Posts Tagged ‘El Mariachi’

Library of Congress Adds Movies to the 2011 Film Registry

January 5, 2012

What do Forrest Gump and A Cure for Pokeritis have in common? They are just two of the 25 films added to the Library of Congress’ Film Registry for 2011. The Film Registry was established by an act of Congress in 1989 and its mission is to preserve films that are “…culturally, historically or aesthetically significant…” This year’s group brings the number of films in the registry to 575 and to say that this bunch is a diverse lot is an understatement. In addition to Forrest Gump and A Cure for Pokeritis, there are films about addiction (The Lost Weekend) an early example of computer animation (A Computer Animated Hand) and Charlie Chaplin’s first full-length film (The Kid).

I must say that it is wonderful that the Library of Congress has a film registry and that those at the registry are working hard to preserve this part of American culture. In doing this blog, I’ve come to the opinion that as far as the United States is concerned, there should be no demarcation line between high culture and popular culture, since it all deals with our hopes and dreams as a people. Whether it is Huckleberry Finn trying to find his place in pre-Civil War Missouri or Luke Skywalker staring at the suns of Tattoine and wanting more than just the farm life with his aunt and uncle, American culture deals with a restlessness that comes from wanting to find out either what is around the bend or what a person is capable of doing or becoming. That’s one of the reasons why American culture is our best export, since the only limit is one’s imagination.

In case you are wondering, the films that made it on to this year’s list are:

  1. Allures (1961)
  2. Bambi (1942)
  3. The Big Heat (1953)
  4. A Computer Animated Hand (1972)
  5. Crisis: Behind A Presidential Commitment (1963)
  6. The Cry of the Children (1912)
  7. A Cure for Pokeritis (1912)
  8. El Mariachi (1992)
  9. Faces (1968)
  10. Fake Fruit Factory (1986)
  11. Forrest Gump (1994)
  12. Growing Up Female (1971)
  13. Hester Street (1975)
  14. I, an Actress (1977)
  15. The Iron Horse (1924)
  16. The Kid (1921)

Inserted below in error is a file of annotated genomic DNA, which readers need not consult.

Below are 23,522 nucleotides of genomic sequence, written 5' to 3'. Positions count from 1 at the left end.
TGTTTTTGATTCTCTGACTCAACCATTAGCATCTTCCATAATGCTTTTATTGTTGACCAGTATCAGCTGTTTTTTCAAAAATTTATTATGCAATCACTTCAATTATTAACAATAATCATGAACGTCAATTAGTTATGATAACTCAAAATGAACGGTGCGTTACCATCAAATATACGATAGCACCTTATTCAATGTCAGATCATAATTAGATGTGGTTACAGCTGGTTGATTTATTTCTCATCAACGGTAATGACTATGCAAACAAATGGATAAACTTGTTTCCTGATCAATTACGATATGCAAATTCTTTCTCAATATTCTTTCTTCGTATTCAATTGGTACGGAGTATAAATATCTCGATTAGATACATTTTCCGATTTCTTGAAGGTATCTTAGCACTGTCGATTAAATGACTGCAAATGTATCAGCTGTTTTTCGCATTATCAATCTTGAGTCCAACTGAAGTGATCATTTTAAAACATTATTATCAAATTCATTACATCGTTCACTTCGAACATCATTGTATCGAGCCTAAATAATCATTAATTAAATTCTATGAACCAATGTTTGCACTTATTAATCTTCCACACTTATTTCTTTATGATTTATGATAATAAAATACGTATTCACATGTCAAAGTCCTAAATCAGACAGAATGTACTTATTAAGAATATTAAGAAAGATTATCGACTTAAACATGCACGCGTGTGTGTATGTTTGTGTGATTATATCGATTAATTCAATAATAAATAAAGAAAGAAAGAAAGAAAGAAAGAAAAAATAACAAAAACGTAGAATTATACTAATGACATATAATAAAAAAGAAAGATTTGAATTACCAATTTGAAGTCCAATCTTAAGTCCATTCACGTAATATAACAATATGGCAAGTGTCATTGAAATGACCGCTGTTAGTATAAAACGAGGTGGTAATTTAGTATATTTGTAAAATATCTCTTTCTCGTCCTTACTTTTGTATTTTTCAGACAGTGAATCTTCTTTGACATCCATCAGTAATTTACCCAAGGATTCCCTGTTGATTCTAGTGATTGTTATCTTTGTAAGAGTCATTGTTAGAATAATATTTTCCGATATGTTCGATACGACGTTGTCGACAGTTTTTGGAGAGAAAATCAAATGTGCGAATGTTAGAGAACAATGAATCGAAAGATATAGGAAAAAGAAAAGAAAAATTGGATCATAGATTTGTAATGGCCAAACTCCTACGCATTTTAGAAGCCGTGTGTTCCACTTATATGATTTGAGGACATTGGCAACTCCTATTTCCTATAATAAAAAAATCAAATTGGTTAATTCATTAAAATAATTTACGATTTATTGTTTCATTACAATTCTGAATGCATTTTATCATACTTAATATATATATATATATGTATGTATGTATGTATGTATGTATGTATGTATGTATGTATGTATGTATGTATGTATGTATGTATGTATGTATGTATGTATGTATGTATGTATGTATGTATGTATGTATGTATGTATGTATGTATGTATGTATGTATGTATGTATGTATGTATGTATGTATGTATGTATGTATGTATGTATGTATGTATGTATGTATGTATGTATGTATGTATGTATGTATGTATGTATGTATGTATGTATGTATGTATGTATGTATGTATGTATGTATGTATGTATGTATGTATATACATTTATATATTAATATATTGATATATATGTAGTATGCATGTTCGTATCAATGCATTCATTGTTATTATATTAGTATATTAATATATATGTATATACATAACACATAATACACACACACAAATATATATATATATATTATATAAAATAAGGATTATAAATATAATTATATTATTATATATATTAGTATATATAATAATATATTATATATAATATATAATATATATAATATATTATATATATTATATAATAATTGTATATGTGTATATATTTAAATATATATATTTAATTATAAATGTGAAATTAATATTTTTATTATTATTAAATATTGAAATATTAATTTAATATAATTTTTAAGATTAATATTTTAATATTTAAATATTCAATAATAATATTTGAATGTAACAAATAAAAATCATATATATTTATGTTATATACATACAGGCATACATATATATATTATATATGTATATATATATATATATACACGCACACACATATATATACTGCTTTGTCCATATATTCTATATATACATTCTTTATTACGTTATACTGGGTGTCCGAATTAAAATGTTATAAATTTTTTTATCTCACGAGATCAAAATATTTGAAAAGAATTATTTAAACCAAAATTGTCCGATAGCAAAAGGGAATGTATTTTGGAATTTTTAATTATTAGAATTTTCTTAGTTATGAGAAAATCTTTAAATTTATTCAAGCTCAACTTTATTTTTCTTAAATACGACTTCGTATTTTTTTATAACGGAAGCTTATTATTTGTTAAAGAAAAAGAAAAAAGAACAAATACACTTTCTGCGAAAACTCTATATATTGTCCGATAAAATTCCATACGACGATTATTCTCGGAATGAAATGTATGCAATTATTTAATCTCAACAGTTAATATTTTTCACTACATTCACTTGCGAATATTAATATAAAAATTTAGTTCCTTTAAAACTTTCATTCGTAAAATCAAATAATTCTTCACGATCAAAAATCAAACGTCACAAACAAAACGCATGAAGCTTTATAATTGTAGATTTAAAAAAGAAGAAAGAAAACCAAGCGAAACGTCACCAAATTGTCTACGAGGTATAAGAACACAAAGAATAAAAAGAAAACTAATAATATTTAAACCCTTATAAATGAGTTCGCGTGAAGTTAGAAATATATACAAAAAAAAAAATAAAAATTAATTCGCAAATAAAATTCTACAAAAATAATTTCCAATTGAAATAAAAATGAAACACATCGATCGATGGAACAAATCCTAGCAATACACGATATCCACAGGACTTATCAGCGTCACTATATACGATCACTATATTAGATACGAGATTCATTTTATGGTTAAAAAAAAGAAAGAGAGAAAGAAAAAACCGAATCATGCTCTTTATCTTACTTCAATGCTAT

17. The Lost Weekend (1945)
  18. The Negro Soldier (1944)
  19. Nicholas Brothers Family Home Movies (1930’s-40s)
  20. Norma Rae (1979)
  21. Porgy and Bess (1959)
  22. The Silence of the Lambs (1991)
  23. Stand and Deliver (1988)
  24. Twentieth Century (1934)
  25. War of the Worlds (1953)

“It’s the stuff that dreams are made of.”

Sources:
http://www.washingtonpost.com/lifestyle/style/2011-national-film-registry-list-is-announced-gump-bambi-deemed-worthy/2011/12/27/gIQA56wbLP_story.html

http://www.loc.gov/today/pr/2011/11-240.html

“Filmed” with Whatever

March 31, 2011

Do wonders never cease? Not only can the iPhone™ let you surf the web, take photos and has loads of cool apps that lets you do anything from find the nearest coffeeshop to listen to your favorite radio station, you can also make a movie with it.

I’m not talking about something high school kids make in a few minutes and upload to YouTube to so that others can laugh at their sophomoric hijinx (i.e. burp and fart jokes). What I am talking about is South Korean director, Park Chan-wook who was given $130,000 by a South Korean cell phone company to make a movie with an iPhone™. While this has the feel of a promotional venture, Park isn’t the first director to use tools that weren’t exactly high end in order to make a movie.

Christopher Nolan, of Batman and Inception fame, made his first film, Following with limited equipment and a ‘crew’ of people who had day jobs. While it didn’t become a blockbuster, it is respected among the cult film aficionados. Independent director Lena Dunham shot Tiny Furniture on a Canon EOS 7D, a still camera that sells for $1500 and she got a nomination for Best Cinematography from the Independent Spirit Award.  Robert Rodriguez’s budget for El Mariachi was only $7,000 and the movie was financially and critically successful.

So, will the next Scorsese, Lucas or Cameron use off-the-shelf equipment and work with a budget of thousands, maybe tens of thousands of he or she is lucky enough to get that much money. Most likely yes. Still, it is important to remember that in the end it isn’t so much the equipment that makes a good movie, rather it is good storytelling. After all films like Star Wars, Love Story, Avatar, Gone With The Wind, and When Harry Met Sally captured the popular imagination the way that they did because films had a good story to tell and each of them told it well. Pyrotechnics, animation and 3D will have the audience saying “Wow”, but without a good story, it is just an exercise in visuals.

So, who knows what the tech heads will dream up. It could be something that you hold in the palm of your hand, use to order pizza on a Friday night and inspire a future Oscar winning director. Something to think about the next time you make a phone call on your smart phone or happen upon a bunch of teenagers filming fart jokes on an iPhone™.

Sources:
http://www.ebertpresents.com/episodes/episode-108/videos/88

http://blog.koldcast.tv/2010/koldcast-news/the-15-cheapest-movies-that-went-on-to-become-cult-classics/